Sharpening pencils in the digital age

International Seminar, 14th October 2013 – Venice (Italy)

This one-day event is organized by LaDiLS (Laboratory of Didactics of Foreign Languages), as part of the Language Teaching Centre at the Department of Linguistics and Comparative Studies of Ca’ Foscari University of Venice.

Education technologies & Language learner autonomy

The Seminar will reflect on how Technologies favour Language Learner Autonomy, considering relevant issues as:

  1. how technologies can make students more aware and responsible for their own learning process
  2. what technological applications better foster language learning autonomy at different age and school levels
  3. how technology can help build a bridge between formal and informal language learning.

Shona Whyte (University of Nice-Sophia Antipolis)
Sharpening pencils in the digital age: classroom integration of interactive technologies to support learner autonomy


Current models of foreign language teaching in state schools in Europe encourage the integration of interactive technologies to provide learners with opportunities for authentic input, collaboration and reflection within the broadly communicative and task-based framework of the CER. However, many recent studies of technology integration in state school contexts question the extent of the pedagogical transformations so far effected. This talk takes the issue of technology in teacher education as a prism through which current paradigms of foreign language teaching and learning can be investigated with the overall goal of showing how the effective integration of learning technologies in language classrooms can promote learner autonomy and support language development. The first part explores general pedagogical principles and their links to substantive research-based recommendations for second language teaching. Examples of teaching activities with the interactive whiteboard (IWB) illustrate the role of technology in creating opportunities and providing support for the type of independent learner contributions necessary to drive acquisition. In the next section of the paper, a number of obstacles to effective language teaching with technology are identified; suggestions are given for a variety of technology-supported learning activities which may help teachers value and so foster greater learner autonomy. The last part examines opportunities for change by drawing lessons from a number of recent teacher education initiatives using interactive technologies directly in the classroom or for the dissemination and exploitation of resources. In this way, the talk outlines a programme of pedagogical change which seems indispensable if the integration of interactive technologies in the language classroom is to fulfil its full potential for promoting learner autonomy and supporting language development.

Classroom practice examples [links]

Handout Digital Pencils handout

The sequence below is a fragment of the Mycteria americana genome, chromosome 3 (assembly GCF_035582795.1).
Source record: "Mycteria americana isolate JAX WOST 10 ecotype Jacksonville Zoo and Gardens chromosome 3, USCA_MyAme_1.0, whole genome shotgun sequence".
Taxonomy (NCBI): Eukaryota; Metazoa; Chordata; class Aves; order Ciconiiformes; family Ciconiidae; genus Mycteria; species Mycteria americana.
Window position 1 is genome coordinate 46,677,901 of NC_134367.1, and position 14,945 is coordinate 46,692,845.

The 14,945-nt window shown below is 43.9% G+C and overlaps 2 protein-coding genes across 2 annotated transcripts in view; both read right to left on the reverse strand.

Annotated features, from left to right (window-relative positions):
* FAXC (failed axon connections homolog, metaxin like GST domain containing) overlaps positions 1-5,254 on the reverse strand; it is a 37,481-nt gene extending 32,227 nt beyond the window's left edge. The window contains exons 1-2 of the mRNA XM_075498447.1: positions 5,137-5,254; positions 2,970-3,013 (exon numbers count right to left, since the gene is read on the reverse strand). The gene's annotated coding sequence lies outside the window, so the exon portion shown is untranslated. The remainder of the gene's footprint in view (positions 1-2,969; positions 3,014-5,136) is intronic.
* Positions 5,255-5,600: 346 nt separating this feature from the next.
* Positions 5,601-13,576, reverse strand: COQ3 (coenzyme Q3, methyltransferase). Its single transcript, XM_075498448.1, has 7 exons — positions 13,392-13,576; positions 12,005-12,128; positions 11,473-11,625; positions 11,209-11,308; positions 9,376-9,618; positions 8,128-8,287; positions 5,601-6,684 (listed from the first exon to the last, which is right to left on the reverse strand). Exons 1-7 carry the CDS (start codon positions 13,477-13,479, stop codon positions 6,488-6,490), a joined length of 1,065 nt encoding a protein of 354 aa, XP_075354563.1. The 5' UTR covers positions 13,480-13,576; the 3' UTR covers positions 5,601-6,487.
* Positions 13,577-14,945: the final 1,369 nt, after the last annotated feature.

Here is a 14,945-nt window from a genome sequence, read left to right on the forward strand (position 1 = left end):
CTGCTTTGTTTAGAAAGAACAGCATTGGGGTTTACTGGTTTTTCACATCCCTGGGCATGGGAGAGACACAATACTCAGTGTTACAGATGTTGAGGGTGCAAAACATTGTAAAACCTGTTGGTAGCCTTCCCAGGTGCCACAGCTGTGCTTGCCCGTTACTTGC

Alexander, J. (2013). The IWB in EFL, the IWB for EFL: using the IWB to teach EFL in French educational settings. (Unpublished master’s thesis). Université Nice Sophia Antipolis, Nice, France.

Beauchamp, G. (2004). Teacher use of the interactive whiteboard (IWB) in primary schools – Towards an effective transition framework, Technology, Pedagogy and Education13 (3): 327–348.

Cutrim Schmid, E., & Whyte, S. (2013). Interactive Whiteboards in the EFL Classroom: Findings of the European Project iTILT. Guest lecture. Institute of English Studies, Leuphana Universität Lüneberg, Lüneberg, Germany. 18 June.

Cutrim Schmid, E., & Whyte, S. (Eds.) (forthcoming). Interactive whiteboards for language teacher professional development. Bloomsbury, January 2014.

Cutrim Schmid, E. & Whyte, S. (2012). Interactive Whiteboards in School Settings: Teacher Responses to Socio-constructivist Hegemonies.  Language Learning and Technology 16 (2), 65-86.

Hillier, E., Beauchamp, G., & Whyte, S. (2013). A study of self-efficacy in the use of interactive whiteboards across educational settings: a European perspective from the iTILT project. Educational Futures, 5 (2)

Whyte, S. (2013). Interaction and interactivity in technology-rich second language classrooms: the iTILT project in France. WorldCALL, Glasgow, UK.13 July.

Whyte, S. (2011). Learning to teach with videoconferencing in primary foreign language classrooms. ReCALL 23(3): 271–293.

Whyte, S., & Alexander, J. (2013). Learning to Use Interactive Technologies for Language Teaching: Video Diaries for Teacher Support in the iTILT Project. Atelier didactique, SAES, Dijon, 18 May. [PDF]

Whyte, S., Beauchamp, G., & Hillier, E. (2012). Perceptions of the IWB for second language teaching and learning: the iTILT project. In L. Bradley & S. Thouësny (Eds.), CALL: Using, Learning, Knowing, EUROCALL Conference, Gothenburg, Sweden, 22-25 August 2012, Proceedings (pp. 320-6). © Dublin. [PDF]

Whyte, S., & Cutrim Schmid, E. (forthcoming). A task-based approach to video communication with the IWB: a French-German primary EFL class exchange. InCutrim Schmid, E., & Whyte, S. (Eds.). Interactive whiteboards and language teacher professional development. Advances in Digital Language Learning and Teaching (Series editors: Michael Thomas, Mark Warschauer & Mark Peterson). Continuum.

Whyte, S., Cutrim Schmid, E., & van Hazebrouck, S. (2011). Designing IWB Resources for Language Teaching: the iTILT Project. International Conference on ICT for Language Learning, 4th Edition. Simonelli Editore.

Whyte, S., Cutrim Schmid, E., van Hazebrouck, S., & Oberhofer, M. (in press). Open educational resources for CALL teacher education: the iTILT interactive whiteboard project.  Computer Assisted Language Learning.

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